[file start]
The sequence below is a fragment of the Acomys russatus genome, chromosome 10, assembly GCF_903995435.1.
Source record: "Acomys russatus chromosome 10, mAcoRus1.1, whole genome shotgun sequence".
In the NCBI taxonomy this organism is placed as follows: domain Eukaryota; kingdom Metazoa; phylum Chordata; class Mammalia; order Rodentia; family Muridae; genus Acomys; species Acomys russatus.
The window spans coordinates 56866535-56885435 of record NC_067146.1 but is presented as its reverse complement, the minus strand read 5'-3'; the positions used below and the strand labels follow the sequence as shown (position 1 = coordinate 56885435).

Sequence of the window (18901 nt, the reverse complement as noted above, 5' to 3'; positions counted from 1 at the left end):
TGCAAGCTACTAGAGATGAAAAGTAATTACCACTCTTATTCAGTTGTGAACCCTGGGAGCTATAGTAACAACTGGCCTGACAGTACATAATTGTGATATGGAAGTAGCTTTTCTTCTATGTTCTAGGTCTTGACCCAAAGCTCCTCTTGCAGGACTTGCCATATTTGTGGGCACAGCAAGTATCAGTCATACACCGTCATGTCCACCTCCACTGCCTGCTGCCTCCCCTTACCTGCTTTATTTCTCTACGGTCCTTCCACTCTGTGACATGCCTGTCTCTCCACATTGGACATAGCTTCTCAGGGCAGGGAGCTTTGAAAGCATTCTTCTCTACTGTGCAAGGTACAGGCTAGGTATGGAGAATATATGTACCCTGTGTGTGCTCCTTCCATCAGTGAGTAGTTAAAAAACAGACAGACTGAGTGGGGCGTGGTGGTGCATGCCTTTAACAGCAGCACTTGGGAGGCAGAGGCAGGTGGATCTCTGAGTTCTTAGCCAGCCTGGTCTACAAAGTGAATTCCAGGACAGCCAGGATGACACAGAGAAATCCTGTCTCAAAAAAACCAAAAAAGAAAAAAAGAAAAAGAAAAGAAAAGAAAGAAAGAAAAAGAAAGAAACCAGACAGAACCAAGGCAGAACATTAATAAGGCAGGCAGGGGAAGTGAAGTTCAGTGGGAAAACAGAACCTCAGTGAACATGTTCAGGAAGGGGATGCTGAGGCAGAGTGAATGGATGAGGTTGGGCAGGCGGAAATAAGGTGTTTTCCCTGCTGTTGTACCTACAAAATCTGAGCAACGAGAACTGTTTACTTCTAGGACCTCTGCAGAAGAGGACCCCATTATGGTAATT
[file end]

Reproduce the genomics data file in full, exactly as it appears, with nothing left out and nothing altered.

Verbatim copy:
The sequence below is a fragment of the Acomys russatus genome, chromosome 10, assembly GCF_903995435.1.
Source record: "Acomys russatus chromosome 10, mAcoRus1.1, whole genome shotgun sequence".
In the NCBI taxonomy this organism is placed as follows: domain Eukaryota; kingdom Metazoa; phylum Chordata; class Mammalia; order Rodentia; family Muridae; genus Acomys; species Acomys russatus.
The window spans coordinates 56866535-56885435 of record NC_067146.1 but is presented as its reverse complement, the minus strand read 5'-3'; the positions used below and the strand labels follow the sequence as shown (position 1 = coordinate 56885435).

Sequence of the window (18901 nt, the reverse complement as noted above, 5' to 3'; positions counted from 1 at the left end):
TGCAAGCTACTAGAGATGAAAAGTAATTACCACTCTTATTCAGTTGTGAACCCTGGGAGCTATAGTAACAACTGGCCTGACAGTACATAATTGTGATATGGAAGTAGCTTTTCTTCTATGTTCTAGGTCTTGACCCAAAGCTCCTCTTGCAGGACTTGCCATATTTGTGGGCACAGCAAGTATCAGTCATACACCGTCATGTCCACCTCCACTGCCTGCTGCCTCCCCTTACCTGCTTTATTTCTCTACGGTCCTTCCACTCTGTGACATGCCTGTCTCTCCACATTGGACATAGCTTCTCAGGGCAGGGAGCTTTGAAAGCATTCTTCTCTACTGTGCAAGGTACAGGCTAGGTATGGAGAATATATGTACCCTGTGTGTGCTCCTTCCATCAGTGAGTAGTTAAAAAACAGACAGACTGAGTGGGGCGTGGTGGTGCATGCCTTTAACAGCAGCACTTGGGAGGCAGAGGCAGGTGGATCTCTGAGTTCTTAGCCAGCCTGGTCTACAAAGTGAATTCCAGGACAGCCAGGATGACACAGAGAAATCCTGTCTCAAAAAAACCAAAAAAGAAAAAAAGAAAAAGAAAAGAAAAGAAAGAAAGAAAAAGAAAGAAACCAGACAGAACCAAGGCAGAACATTAATAAGGCAGGCAGGGGAAGTGAAGTTCAGTGGGAAAACAGAACCTCAGTGAACATGTTCAGGAAGGGGATGCTGAGGCAGAGTGAATGGATGAGGTTGGGCAGGCGGAAATAAGGTGTTTTCCCTGCTGTTGTACCTACAAAATCTGAGCAACGAGAACTGTTTACTTCTAGGACCTCTGCAGAAGAGGACCCCATTATGGTAATT